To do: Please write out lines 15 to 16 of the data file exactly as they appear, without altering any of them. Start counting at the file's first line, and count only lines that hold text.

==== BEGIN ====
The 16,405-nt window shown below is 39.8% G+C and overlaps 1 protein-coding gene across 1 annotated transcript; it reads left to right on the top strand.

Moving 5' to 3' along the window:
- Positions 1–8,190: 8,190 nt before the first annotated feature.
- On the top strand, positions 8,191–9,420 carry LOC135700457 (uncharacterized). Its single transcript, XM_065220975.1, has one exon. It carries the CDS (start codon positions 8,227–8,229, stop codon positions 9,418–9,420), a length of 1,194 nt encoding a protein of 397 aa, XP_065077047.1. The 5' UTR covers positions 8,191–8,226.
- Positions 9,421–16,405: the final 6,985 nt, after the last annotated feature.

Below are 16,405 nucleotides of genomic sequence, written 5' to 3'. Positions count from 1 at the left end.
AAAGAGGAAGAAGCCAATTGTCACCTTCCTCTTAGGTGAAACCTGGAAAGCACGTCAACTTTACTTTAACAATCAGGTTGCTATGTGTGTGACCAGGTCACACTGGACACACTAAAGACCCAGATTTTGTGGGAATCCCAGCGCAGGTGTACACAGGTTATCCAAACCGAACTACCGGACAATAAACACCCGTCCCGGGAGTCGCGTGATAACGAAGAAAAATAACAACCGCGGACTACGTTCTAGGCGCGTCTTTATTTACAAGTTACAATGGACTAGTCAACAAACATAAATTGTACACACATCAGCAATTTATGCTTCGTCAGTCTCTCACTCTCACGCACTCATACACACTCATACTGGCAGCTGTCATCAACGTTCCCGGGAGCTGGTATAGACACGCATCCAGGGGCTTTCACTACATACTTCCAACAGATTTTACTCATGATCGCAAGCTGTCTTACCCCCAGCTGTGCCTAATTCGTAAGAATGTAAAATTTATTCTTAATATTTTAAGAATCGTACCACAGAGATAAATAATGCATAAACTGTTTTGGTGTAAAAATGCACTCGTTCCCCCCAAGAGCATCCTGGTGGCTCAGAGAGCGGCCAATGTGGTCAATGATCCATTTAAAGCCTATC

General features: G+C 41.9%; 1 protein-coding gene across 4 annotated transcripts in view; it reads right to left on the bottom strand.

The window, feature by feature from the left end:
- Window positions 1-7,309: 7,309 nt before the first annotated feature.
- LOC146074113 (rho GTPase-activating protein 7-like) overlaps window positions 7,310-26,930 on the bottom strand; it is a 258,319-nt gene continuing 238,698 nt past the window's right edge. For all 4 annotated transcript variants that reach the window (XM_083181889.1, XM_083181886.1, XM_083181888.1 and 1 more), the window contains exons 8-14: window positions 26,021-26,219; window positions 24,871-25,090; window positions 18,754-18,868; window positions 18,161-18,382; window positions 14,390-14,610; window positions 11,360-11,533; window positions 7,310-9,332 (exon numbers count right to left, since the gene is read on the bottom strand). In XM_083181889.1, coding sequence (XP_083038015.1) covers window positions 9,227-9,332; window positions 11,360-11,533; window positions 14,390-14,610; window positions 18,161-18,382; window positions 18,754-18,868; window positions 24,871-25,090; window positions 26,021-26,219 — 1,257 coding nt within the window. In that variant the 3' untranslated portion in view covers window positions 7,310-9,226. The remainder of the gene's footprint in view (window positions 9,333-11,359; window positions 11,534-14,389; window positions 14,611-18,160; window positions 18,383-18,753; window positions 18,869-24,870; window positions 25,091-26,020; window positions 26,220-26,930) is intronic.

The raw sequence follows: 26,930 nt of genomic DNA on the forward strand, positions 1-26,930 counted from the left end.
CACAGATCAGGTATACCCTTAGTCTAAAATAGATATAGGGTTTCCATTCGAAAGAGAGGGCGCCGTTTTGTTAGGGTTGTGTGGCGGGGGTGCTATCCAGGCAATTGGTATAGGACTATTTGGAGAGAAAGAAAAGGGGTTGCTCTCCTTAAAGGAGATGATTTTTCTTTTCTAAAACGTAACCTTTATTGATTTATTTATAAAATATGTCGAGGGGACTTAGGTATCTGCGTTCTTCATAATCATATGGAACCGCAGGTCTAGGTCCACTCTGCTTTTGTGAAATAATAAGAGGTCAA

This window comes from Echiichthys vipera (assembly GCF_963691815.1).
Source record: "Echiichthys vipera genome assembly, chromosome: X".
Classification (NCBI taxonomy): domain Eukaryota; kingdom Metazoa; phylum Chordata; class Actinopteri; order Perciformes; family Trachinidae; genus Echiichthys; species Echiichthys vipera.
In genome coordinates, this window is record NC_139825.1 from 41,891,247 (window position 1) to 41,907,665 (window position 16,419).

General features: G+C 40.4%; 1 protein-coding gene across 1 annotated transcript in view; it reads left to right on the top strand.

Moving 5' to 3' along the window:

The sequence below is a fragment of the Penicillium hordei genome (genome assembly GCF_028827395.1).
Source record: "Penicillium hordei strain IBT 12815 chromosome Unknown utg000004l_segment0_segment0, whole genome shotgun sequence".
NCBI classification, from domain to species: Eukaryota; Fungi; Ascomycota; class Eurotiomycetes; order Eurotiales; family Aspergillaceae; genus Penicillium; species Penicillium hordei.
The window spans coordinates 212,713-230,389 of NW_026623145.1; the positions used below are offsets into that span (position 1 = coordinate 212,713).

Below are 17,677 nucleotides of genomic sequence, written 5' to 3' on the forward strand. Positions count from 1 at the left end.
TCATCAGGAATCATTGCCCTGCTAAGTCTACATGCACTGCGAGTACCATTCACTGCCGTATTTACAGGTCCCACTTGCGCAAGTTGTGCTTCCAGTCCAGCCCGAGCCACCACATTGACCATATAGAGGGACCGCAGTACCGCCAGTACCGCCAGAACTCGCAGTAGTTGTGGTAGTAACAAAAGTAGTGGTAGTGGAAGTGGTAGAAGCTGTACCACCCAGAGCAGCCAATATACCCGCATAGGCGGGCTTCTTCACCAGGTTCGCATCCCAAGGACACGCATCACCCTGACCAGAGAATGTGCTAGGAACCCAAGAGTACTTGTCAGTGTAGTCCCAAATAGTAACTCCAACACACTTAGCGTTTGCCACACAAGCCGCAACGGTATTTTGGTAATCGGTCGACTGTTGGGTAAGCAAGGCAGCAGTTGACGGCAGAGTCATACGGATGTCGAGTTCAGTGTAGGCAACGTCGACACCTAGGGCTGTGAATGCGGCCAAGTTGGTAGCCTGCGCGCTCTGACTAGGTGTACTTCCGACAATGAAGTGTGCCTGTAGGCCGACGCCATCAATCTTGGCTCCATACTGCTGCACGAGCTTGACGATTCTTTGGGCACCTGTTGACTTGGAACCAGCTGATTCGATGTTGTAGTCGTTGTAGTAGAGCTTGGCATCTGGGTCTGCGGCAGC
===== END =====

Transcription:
Source record: "Echiichthys vipera genome assembly, chromosome: X".
Classification (NCBI taxonomy): domain Eukaryota; kingdom Metazoa; phylum Chordata; class Actinopteri; order Perciformes; family Trachinidae; genus Echiichthys; species Echiichthys vipera.